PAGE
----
Tajikistan’s financial regulator has responded to the proposal to squeeze money supply in order to curb further devaluation of the national currency, the somoni.

The National bank of Tajikistan (NBT) has enough cash reserves and “there are no any barriers to provide various spheres of the country with the somoni,” the NBT says in replay to the report “Somoni shortage felt in Tajikistan: it is government’s targeted policy?” that was published by Asia-Plus on October 30.  

Tajik central bank says the country’s lending agencies are provided by cash regularly.  Over the first eight months of this year, the NBT Central Vault has reportedly provided more than 7 billion somoni t lending agencies. 

These funds are spent, first of all, to pay wages, pensions, deposits and loan projects, according to the financial regulator.   

Recall, it was noted on October 30 that a shortage of the national currency, the somoni, is being felt in Tajikistan’s banking system for almost a month.  Because of this, people cannot receive remittances in time.  Since the end of September, branches of commercial banks in the regions have been experiencing shortage of the somoni.  Because of this, people cannot receive remittances in Russian rubles in time. 

Tajik labor migrants working in Russia send remittances to their families in Tajikistan mainly in the Russian rubles.  The fact is that since 2016 remittances sent to Tajik banks in the Russian rubles are given in the national currency.  According to some sources, some 90 percent of remittances are now sent to Tajikistan from Russia in the Russian rubles.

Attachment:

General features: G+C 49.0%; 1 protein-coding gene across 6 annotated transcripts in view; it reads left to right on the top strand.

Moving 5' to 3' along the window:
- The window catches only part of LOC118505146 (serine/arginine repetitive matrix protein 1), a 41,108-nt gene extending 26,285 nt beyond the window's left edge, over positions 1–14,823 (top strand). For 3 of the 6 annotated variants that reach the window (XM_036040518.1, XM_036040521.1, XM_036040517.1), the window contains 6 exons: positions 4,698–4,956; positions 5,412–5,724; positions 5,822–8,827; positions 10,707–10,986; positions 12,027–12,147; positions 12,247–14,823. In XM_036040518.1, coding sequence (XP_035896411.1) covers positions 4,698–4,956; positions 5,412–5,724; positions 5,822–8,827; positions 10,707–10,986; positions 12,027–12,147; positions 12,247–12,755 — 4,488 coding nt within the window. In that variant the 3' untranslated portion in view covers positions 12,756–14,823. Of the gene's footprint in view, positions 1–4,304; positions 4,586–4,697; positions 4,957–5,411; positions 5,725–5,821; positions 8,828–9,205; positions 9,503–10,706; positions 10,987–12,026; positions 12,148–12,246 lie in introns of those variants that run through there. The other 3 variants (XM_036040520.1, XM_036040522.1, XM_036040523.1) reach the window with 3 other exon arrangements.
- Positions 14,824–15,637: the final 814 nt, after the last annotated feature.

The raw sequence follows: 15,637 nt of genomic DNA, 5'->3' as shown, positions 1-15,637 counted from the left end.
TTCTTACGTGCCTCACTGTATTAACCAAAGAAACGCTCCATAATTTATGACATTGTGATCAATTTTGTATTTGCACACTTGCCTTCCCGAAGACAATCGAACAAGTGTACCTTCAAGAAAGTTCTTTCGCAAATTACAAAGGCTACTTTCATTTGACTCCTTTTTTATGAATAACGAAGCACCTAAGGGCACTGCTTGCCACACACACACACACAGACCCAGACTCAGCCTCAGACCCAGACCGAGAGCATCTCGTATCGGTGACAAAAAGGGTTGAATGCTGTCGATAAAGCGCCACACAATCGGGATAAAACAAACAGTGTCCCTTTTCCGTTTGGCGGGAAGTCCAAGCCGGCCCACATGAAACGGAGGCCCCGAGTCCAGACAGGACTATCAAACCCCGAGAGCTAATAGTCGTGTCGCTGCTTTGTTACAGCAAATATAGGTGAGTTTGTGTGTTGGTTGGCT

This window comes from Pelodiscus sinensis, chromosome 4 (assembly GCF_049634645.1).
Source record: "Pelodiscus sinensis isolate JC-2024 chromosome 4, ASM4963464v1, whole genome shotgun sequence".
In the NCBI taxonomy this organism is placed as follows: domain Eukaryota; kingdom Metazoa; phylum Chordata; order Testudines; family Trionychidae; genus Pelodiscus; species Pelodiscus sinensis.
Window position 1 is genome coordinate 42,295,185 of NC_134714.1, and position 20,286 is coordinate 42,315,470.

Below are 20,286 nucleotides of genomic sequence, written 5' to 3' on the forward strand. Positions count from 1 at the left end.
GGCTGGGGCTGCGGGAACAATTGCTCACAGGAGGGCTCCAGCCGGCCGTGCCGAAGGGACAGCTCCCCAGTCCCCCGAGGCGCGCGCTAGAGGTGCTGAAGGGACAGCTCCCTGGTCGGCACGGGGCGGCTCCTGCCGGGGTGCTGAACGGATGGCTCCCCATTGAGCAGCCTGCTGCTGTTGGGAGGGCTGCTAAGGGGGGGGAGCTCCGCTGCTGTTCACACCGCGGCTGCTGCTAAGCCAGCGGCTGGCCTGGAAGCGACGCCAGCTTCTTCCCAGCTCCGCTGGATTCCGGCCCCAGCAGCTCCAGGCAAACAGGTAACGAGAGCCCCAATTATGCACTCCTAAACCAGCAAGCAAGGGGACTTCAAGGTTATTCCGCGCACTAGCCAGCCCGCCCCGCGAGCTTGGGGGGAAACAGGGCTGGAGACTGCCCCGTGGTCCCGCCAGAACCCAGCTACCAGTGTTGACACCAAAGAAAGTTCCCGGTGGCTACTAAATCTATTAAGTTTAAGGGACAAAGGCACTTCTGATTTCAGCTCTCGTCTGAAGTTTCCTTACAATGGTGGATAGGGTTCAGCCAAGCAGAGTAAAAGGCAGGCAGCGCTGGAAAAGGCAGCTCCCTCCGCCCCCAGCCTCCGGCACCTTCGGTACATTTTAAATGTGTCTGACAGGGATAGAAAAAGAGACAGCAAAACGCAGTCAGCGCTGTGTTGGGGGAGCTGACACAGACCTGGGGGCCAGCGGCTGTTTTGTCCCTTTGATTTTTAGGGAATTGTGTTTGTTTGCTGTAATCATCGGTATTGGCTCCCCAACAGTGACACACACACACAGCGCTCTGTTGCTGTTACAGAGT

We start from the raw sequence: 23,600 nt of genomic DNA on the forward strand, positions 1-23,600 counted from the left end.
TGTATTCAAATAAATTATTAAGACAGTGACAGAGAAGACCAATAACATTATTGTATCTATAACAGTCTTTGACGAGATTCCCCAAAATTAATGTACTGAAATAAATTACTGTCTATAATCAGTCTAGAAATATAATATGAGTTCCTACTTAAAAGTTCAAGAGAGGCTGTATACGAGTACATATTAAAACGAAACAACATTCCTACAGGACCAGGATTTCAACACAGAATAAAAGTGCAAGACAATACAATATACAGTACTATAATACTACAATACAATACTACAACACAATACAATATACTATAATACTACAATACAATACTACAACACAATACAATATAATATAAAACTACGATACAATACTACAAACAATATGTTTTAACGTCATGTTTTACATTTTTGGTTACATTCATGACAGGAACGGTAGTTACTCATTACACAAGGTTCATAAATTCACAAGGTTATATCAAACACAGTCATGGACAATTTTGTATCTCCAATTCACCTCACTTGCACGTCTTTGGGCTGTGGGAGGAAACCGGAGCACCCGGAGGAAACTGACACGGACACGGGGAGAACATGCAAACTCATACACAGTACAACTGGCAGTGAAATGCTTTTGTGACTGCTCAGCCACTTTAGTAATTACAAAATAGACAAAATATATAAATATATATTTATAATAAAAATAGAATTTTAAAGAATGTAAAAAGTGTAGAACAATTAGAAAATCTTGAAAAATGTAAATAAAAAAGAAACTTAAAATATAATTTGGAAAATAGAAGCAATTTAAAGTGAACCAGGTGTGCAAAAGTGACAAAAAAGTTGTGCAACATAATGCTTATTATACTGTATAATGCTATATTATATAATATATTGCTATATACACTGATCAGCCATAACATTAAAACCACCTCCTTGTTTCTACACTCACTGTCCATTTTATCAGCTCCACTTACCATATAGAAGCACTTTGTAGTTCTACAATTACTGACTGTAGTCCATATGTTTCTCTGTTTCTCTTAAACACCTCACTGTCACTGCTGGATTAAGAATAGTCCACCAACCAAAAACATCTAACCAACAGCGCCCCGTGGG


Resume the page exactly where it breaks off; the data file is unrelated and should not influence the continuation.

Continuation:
Residents of the city of Kulob and surrounding districts complained in late October that they cannot receive remittances sent to them from Russia in time because local banks are experiencing shortage of the national currency.  

Practically the same situation can be seen in Tursunzoda, Vahdat, Faizobod and a number of other districts subordinate to the center. 

Some experts consider that it is an attempt to drive some banks out of the market, while some others say that in this way the Tajik central bank attempts to go to cashless payment for more efficient control over financial flows and so forth.    

Meanwhile, a specialist from the NBT, who wanted to remain unnamed, said it is a targeted policy of the government aimed at squeezing money supply in order to curb further devaluation of the somoni under conditions of an acute shortage of foreign currency.   

Experts say that by squeezing money supply the National Bank of Tajikistan can prevent development of the country’s economy.